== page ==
# NavList:

## A Community Devoted to the Preservation and Practice of Celestial Navigation and Other Methods of Traditional Wayfinding

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Re: New to the list
From: John Huth
Date: 2009 Jun 2, 07:10 -0400

A few quick comments - Stephen Thomas went on to be the host of "This Old House" on PBS.  He was quite young when he wrote "The Last Navigator."    I think he's still alive.     If you want more depth on Polynesian navigation, I'd recommend "We the Navigators" by David Lewis, who spent a substantial fraction of his life studying this.   The book is quite long and written in a more academic style, but it goes into great depth not only about the Polynesian "etak" system of sidereal compasses, but also about wind compasses and the use of swell patterns, birds, even bioluminesence as navigational clues.

In terms of our own "tricks" we developed during the seminar last year:  there is a straightforward way to memorize the equation of time.   Also, I developed a way of being able to create a solar declination table that's accurate to about 0.3 degrees or so (averaging over several years).    The challenge I gave to my students was to use a wrist watch and a home -made device of their making to determine latitude and longitude to some precision.

We'd synchronize our watches to NIST time - there's a nice applet you can download that takes into account the internet communication delay.   After tracking your watch, you can figure out how much time it gains or loses per day (mine gains 0.1 sec/day).

With a fairly crude device, you can measure the altitude of the sun to about 20 minutes.   Mine involved an aluminum tube, and I made a quadrant by successive bisecting of angles, rather than rely on some template that had degrees on it.   Some of the kids in my class used sextants fashioned from straws, and using teabags from the school cafeteria as a plumb-bob.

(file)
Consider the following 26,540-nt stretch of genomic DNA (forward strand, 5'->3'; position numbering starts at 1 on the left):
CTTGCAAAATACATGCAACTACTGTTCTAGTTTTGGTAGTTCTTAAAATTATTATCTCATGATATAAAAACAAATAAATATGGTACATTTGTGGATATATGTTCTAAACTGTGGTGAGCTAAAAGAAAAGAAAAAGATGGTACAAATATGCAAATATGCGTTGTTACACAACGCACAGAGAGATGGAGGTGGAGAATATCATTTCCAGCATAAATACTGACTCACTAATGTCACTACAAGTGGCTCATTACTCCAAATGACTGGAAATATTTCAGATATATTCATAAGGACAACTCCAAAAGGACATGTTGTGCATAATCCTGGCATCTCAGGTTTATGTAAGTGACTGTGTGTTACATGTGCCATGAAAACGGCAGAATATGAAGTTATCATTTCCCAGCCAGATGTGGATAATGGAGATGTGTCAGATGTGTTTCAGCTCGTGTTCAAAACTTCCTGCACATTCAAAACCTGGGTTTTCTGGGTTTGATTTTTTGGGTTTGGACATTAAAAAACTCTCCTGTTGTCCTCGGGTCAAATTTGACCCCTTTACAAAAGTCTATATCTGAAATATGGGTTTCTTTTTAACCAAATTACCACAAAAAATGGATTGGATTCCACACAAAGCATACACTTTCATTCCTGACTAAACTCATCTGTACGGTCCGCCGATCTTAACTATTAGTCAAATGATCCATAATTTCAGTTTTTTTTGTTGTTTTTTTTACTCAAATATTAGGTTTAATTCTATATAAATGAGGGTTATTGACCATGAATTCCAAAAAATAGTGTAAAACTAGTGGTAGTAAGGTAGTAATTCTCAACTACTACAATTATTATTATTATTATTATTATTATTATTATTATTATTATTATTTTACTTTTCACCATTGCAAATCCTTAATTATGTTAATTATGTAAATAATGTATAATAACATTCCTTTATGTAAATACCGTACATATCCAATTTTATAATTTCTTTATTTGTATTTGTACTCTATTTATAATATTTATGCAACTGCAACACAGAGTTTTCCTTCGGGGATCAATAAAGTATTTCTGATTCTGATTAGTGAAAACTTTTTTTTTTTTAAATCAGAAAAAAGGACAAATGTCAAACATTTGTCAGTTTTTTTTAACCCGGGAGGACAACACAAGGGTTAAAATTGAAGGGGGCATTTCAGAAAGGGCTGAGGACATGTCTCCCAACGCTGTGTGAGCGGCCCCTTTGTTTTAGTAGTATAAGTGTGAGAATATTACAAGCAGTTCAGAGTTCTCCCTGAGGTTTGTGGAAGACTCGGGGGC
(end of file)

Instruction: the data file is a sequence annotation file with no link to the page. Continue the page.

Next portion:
It turns out that if you measure the altitude of the rising and setting sun, and noting the time, you can get a fairly precise value of longitude by taking the mid-point (e.g. draw lines tracing the rising and setting values as a function of your watch time).   If you then use the memorized equation of time, you can get a decent estimate of longitude.

Using the trick to memorize solar declination, we also got latitude from the midday sun.

We did a bit better in longitude than latitude, but the typical uncertainties were about15-20 miles, which is not the kind of precision you can get with real tables and a good sextant, but it was surprisingly good give the fact that we were using home-made devices and tricks to get memorized tables.

A guy at our astronomy department teaches a course on conventional sextant/table/chronometer navigation.   His first exercise is to have the students make a quadrant from a straw, string, rock, and protractor.   They use a time-average analema (ie. averaging over years) and got roughly the same precision we got.

On Mon, Jun 1, 2009 at 10:50 PM, Anabasis wrote:

Hi John, welcome to the list.  This should be right down your alley
with the mathmatical discussions.  There are also a number of real and
created celestial problems that you and/or your students can play
with.

I read "The Last Navigator" by Stephen D. Thomas which is about his
efforts to learn from one of the last Polynesian navigators still
using the old methods.  Given the age of the book, I wouldn't be
suprised if he is gone now, or at least not taking to sea any longer.
It is a good read in any case.

Jeremy

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